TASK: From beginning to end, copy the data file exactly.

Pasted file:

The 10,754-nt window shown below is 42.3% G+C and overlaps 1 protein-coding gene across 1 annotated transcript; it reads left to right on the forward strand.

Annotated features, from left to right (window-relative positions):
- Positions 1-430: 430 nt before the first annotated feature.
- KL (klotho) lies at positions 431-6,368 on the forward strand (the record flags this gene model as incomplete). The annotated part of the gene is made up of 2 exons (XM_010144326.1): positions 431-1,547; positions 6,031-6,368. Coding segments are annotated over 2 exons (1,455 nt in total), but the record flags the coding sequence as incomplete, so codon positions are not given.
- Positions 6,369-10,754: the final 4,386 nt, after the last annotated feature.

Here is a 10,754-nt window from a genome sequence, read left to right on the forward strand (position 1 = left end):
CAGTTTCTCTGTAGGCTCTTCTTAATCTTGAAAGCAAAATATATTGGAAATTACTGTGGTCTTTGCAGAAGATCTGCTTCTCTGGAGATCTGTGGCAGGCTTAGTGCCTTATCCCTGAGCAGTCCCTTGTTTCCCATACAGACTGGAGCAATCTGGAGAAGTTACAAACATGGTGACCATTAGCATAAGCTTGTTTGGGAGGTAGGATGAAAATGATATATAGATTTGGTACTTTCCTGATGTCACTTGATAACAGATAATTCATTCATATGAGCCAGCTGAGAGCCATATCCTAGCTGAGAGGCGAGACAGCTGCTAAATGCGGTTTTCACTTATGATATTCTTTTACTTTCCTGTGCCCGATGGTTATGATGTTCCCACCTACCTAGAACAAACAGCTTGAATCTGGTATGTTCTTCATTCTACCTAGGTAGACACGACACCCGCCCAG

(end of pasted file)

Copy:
The 10,754-nt window shown below is 42.3% G+C and overlaps 1 protein-coding gene across 1 annotated transcript; it reads left to right on the forward strand.

Annotated features, from left to right (window-relative positions):
- Positions 1-430: 430 nt before the first annotated feature.
- KL (klotho) lies at positions 431-6,368 on the forward strand (the record flags this gene model as incomplete). The annotated part of the gene is made up of 2 exons (XM_010144326.1): positions 431-1,547; positions 6,031-6,368. Coding segments are annotated over 2 exons (1,455 nt in total), but the record flags the coding sequence as incomplete, so codon positions are not given.
- Positions 6,369-10,754: the final 4,386 nt, after the last annotated feature.

Here is a 10,754-nt window from a genome sequence, read left to right on the forward strand (position 1 = left end):
CAGTTTCTCTGTAGGCTCTTCTTAATCTTGAAAGCAAAATATATTGGAAATTACTGTGGTCTTTGCAGAAGATCTGCTTCTCTGGAGATCTGTGGCAGGCTTAGTGCCTTATCCCTGAGCAGTCCCTTGTTTCCCATACAGACTGGAGCAATCTGGAGAAGTTACAAACATGGTGACCATTAGCATAAGCTTGTTTGGGAGGTAGGATGAAAATGATATATAGATTTGGTACTTTCCTGATGTCACTTGATAACAGATAATTCATTCATATGAGCCAGCTGAGAGCCATATCCTAGCTGAGAGGCGAGACAGCTGCTAAATGCGGTTTTCACTTATGATATTCTTTTACTTTCCTGTGCCCGATGGTTATGATGTTCCCACCTACCTAGAACAAACAGCTTGAATCTGGTATGTTCTTCATTCTACCTAGGTAGACACGACACCCGCCCAG